There are probably a lot of viewers feeling doubtful about Baz Luhrman's big screen adaptation of The Great Gatsby: folks who remember being bored by the novel during high school lit class; die-hard Fitzgerald fans who think no adaptation can do it justice; viewers wary of Luhrman because they felt Moulin Rouge was an exhausting, gay acid-trip; this names but a few of the concerned parties.
All of the above factions, however, have very little to fear. Luhrmann's The Great Gatsby is not stodgy or boring, it's not a shallow betrayal of the source material, and it's not an unrelentingly hyper-manic series of musical sequences. The picture is a seemingly impossible success: a beautiful, entertaining, tragic, well-paced, and perhaps most shockingly, reverent adaptation of what any sane person might well have labeled an unfilmable story.
The movie opens with Nick Carraway (Tobey Maguire), an aspiring bond salesman from a middle-class branch of an otherwise old-money family, who has just moved into a cottage on Long Island in the summer of 1922. The cultural explosion of the Jazz Age has seized upon New York City, and a society that was wearing corsets and dancing the minuet scarcely a decade earlier is adrift in a freshly shaken snow globe of post-WWI social upheaval, with the classist strictures of aristocracy and peasantry standing face-to-face with the self-made millionaires of the industrial boom. Prohibition has backfired, making alcohol plentiful and cheap, Belle Époque frills and fuss have been replaced with breathable, moveable flapper attire, and the mannered rituals of social dancing have been replaced with freestyle booty shaking to jazz and blues. And nothing seems to exemplify this brave new world that Nick's been dropped into better than his impossibly rich neighbor, Jay Gatsby (Leonardo DiCaprio), whose opulent, weekend-long parties are a breathtaking spectacle of desperate energy, roaring-'20s dress, and moneyed, art-deco furnishings. Indeed, it should be noted that the art direction alone is reason enough to drink in this gorgeous movie as pure 1920s-era style porn. In fact, it might be the first film to benefit from the 3D experience by way of bringing the colors and textures of its magnificent sets and costumes all the more to life.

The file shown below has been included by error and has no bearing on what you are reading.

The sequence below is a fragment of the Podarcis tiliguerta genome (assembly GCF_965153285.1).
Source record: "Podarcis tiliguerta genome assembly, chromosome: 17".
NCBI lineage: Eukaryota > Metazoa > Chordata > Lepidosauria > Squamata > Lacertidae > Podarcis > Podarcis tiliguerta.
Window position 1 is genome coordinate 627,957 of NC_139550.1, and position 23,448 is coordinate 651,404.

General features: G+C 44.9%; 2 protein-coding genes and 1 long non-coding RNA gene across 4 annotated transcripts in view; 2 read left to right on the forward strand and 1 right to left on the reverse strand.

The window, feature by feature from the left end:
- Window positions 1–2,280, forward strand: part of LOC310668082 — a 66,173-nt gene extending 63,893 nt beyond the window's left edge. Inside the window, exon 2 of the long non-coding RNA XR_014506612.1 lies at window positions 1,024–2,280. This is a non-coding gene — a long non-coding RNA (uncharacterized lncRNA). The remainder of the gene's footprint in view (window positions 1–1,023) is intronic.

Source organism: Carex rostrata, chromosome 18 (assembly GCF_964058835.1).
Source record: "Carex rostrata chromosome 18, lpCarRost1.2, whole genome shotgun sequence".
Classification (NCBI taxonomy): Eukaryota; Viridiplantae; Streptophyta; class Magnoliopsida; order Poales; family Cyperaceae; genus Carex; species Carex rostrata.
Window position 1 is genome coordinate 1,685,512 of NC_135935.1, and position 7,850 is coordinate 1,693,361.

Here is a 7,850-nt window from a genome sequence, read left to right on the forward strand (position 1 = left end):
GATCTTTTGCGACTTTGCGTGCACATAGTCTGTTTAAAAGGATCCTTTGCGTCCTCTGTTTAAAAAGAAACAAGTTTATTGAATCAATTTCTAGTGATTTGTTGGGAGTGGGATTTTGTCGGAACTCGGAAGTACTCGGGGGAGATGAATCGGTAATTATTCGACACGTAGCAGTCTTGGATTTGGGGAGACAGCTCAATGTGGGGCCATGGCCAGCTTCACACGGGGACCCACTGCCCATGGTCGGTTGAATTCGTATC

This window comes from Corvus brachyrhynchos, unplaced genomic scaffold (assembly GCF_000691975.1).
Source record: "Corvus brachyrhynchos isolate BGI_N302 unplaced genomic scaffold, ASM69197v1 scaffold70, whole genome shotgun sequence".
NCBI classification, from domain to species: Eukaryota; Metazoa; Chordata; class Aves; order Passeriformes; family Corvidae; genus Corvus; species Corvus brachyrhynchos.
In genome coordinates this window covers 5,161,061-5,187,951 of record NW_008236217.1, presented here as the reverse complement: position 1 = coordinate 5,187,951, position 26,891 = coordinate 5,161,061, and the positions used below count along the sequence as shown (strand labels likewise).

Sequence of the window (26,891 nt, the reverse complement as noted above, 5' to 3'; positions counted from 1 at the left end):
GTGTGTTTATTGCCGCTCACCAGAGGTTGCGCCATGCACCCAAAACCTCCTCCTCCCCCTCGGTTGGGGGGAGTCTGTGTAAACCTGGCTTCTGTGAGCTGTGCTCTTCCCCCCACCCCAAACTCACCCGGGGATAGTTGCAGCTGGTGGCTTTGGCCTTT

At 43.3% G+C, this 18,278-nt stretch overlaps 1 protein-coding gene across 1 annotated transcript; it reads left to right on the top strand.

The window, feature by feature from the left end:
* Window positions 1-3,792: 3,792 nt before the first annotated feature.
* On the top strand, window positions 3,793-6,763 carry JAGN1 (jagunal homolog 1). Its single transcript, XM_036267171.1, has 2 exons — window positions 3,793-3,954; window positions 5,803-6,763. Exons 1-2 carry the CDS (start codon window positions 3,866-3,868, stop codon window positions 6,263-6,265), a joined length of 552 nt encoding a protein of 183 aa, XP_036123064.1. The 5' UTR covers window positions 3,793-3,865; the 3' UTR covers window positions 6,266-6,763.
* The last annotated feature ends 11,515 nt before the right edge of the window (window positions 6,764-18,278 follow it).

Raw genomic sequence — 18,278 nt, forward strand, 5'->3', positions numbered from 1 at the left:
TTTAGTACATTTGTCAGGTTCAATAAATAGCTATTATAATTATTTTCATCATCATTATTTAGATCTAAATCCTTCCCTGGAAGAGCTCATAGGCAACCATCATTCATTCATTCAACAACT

The devastatingly handsome, disarmingly charismatic Gatsby serves as a terribly fascinating figure, to Nick and to everyone in New York society. He is at once guarded and guileless, secretive and earnest, cunning and sincere. Questions swirl all over town about where his immense wealth comes from, since all that's known is that he lives on the west side of Long Island, where mansions are mainly owned by new money -- unlike the east side, which is home to old-money families like Nick's cousin Daisy (Carey Mulligan) and her brute of a husband Tom (Joel Edgerton). Nick soon discovers that Gatsby once knew Daisy, five long years ago, before Gatsby left to fight in the Great War. More than knew, they were deeply in love -- and perhaps still are.
The narrative that unfolds is epic and romantic, but never loses the thread of Fitzgerald's subtext about the complex illusion of the American Dream. Anyone who's read the book might wonder how, in this grand emotional opera of a feature film (one by Baz Luhrmann, no less), the titular hero can possibly remain so completely in our good graces, even as his dream of ultimate success begins to appear fragile and his faith in Daisy naïve. But instead of making Gatsby seem like a deluded fool to us, Daisy and the old guard she comes from make Gatsby seem all the more admirable for his pure, enduring hope. While Luhrmann is forced to cut plenty of beloved material from the novel simply for the sake of the running time (with any luck, we'll see more of Elizabeth Debicki's bewitching performance as Jordan Baker on some future DVD release), he never opts to indulge his trademark love of grand romance in place of what Fitzgerald provided on the page. Rather, Luhrmann deftly channels that very penchant through the noble beauty of Gatsby's faith in the illusive ideal that in America, our destinies are ours to create, and therefore, our history is ours to rewrite.